Pennsylvania Route 56 (PA 56) is a major 108-mile (174 km) long state highway located in central Pennsylvania. Its western terminus is at the eastern approach to the C.L. Schmitt Bridge in New Kensington. Its eastern terminus is U.S. Route 30 west of Bedford.
PA 56 starts at an intersection with PA 366 in Arnold. It then heads east into Westmoreland County. While in Westmoreland County, it merges with PA 66. It then travels east and eventually merges with PA 156, crossing into Indiana County. At this point, it merges with U.S. Route 422 and heads toward Indiana. In Indiana, U.S. Route 422 and PA 56 become a short freeway. At the U.S. 119 exit, PA 56 merges with U.S. Route 119, heading south. PA 56 breaks away from U.S. 119 outside of Indiana and continues east on a two-lane road. Approaching Armagh, it crosses U.S. Route 22 at an interchange. The route then enters Westmoreland County again briefly, passing through its extreme northeastern corner. It is at this point, that PA 56 crosses through Seward. A short time after passing through Seward, it crosses into Cambria County. Continuing east, it travels along the southern side of the Conemaugh River through the Conemaugh Gap. It then emerges into the city of Johnstown. PA 56 travels through the heart of the West End section of Johnstown on two-lane city streets. With the countless trucks traveling through the West End, a PA 56 bypass has been discussed for quite some time. However, very little progress on the topic has been made, and it is yet to be seen if it will ever become a reality. It then merges with PA Route 403 on Broad Street, a four-lane road containing many traffic signals. At the final signal, it breaks away from Route 403 and becomes a freeway entitled Johnstown Expressway. This expressway is actually a bypass constructed in the mid-1960s. The original route continued on city streets and crossed under U.S. Route 219 in Richland Township. Currently, PA 56 enters the four-lane expressway and meets U.S. Route 219 a short distance north from its original connection. It eventually exits U.S. 219 at Scalp Avenue, the original interchange, and continues east toward Windber. The Route enters Somerset County at Windber. Once past Windber, PA 56 returns to two-lanes. It enters Bedford County at the top of Laurel Ridge at 2700 feet above sea level. The descent down the eastern slope contains a dangerous hairpin curve that has been the site of many accidents over the years. It then crosses Interstate 99 / U.S. Route 220 at an interchange near Cessna. After a short distance, PA 56 crosses over Interstate 99 / U.S. Route 220, then later passes under the Pennsylvania Turnpike. The route ends at a "T" intersection with U.S. Route 30 in Wolfsburg, west of Bedford and east of the Little Barn Discount Grocery.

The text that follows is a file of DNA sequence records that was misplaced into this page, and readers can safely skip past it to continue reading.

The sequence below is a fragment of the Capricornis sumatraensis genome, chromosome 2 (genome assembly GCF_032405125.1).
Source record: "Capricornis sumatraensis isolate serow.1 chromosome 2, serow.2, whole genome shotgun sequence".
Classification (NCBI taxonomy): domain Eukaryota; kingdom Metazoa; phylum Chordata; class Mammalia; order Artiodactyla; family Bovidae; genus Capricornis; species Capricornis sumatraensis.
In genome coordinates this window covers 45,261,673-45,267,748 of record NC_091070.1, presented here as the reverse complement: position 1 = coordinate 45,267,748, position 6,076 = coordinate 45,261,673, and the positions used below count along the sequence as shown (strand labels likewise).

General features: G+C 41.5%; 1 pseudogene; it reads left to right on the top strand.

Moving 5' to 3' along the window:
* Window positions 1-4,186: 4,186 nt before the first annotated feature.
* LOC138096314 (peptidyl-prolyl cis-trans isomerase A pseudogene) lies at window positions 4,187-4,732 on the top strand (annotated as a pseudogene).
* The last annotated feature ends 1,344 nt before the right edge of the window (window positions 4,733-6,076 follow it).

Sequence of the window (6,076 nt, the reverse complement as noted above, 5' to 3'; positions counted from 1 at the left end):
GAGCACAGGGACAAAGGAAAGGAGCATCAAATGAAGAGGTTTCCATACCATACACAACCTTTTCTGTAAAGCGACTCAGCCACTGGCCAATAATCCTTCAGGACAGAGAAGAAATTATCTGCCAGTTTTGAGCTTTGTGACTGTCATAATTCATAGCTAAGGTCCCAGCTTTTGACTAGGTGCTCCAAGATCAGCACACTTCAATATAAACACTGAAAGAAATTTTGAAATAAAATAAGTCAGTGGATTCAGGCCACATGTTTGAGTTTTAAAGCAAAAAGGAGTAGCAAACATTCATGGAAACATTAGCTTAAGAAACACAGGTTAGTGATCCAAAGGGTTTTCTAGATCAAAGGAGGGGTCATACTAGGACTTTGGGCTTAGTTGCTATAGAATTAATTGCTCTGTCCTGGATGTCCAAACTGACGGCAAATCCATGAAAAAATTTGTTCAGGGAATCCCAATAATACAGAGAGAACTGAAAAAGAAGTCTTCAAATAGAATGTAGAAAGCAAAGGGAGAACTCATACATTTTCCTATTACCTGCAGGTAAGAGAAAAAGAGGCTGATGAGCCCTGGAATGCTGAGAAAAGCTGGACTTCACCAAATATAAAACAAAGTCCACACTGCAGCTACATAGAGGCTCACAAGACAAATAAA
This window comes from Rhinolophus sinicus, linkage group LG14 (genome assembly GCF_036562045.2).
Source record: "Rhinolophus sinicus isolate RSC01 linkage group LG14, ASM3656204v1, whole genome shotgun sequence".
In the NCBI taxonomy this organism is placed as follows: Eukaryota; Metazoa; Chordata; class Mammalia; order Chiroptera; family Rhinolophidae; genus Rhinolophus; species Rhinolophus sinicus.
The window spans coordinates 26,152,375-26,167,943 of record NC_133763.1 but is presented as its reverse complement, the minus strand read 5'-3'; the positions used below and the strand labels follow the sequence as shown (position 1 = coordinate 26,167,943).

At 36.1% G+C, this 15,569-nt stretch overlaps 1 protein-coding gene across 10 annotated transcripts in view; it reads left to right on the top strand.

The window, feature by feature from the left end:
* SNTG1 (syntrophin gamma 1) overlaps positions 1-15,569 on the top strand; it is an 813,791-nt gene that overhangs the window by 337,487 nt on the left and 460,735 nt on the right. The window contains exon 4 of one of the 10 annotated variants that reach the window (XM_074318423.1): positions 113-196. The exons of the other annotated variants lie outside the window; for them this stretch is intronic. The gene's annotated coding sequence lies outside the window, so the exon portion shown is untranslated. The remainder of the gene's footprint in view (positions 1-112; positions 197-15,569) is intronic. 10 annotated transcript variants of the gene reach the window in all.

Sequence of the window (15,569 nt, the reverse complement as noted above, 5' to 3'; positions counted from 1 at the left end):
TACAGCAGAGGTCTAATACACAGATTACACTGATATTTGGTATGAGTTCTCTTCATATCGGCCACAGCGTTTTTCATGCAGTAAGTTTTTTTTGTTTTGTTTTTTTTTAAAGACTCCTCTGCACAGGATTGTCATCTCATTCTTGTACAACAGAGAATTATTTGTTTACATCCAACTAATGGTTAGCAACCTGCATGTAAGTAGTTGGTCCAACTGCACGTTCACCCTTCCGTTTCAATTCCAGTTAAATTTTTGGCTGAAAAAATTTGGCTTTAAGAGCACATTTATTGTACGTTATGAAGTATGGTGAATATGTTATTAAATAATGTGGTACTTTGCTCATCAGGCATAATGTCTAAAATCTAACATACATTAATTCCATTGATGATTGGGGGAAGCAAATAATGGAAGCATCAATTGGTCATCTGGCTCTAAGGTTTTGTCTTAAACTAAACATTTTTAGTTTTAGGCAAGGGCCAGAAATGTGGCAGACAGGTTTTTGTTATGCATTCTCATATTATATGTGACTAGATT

Pennsylvania Route 56 Truck is a 2-mile (3.2 km) long truck route in the Pittsburgh industrial suburb of New Kensington, Pennsylvania. The route's western terminus also marks the end of its parent, as each formulate a different way of travel for those who have crossed the C.L. Schmitt Bridge. While Route 56 makes several turns as it passes through the stop light-filled center of the community, the truck route runs as the four-lane Industrial Boulevard along the Allegheny River, before turning back north as it is multiplexed with Pennsylvania Route 366.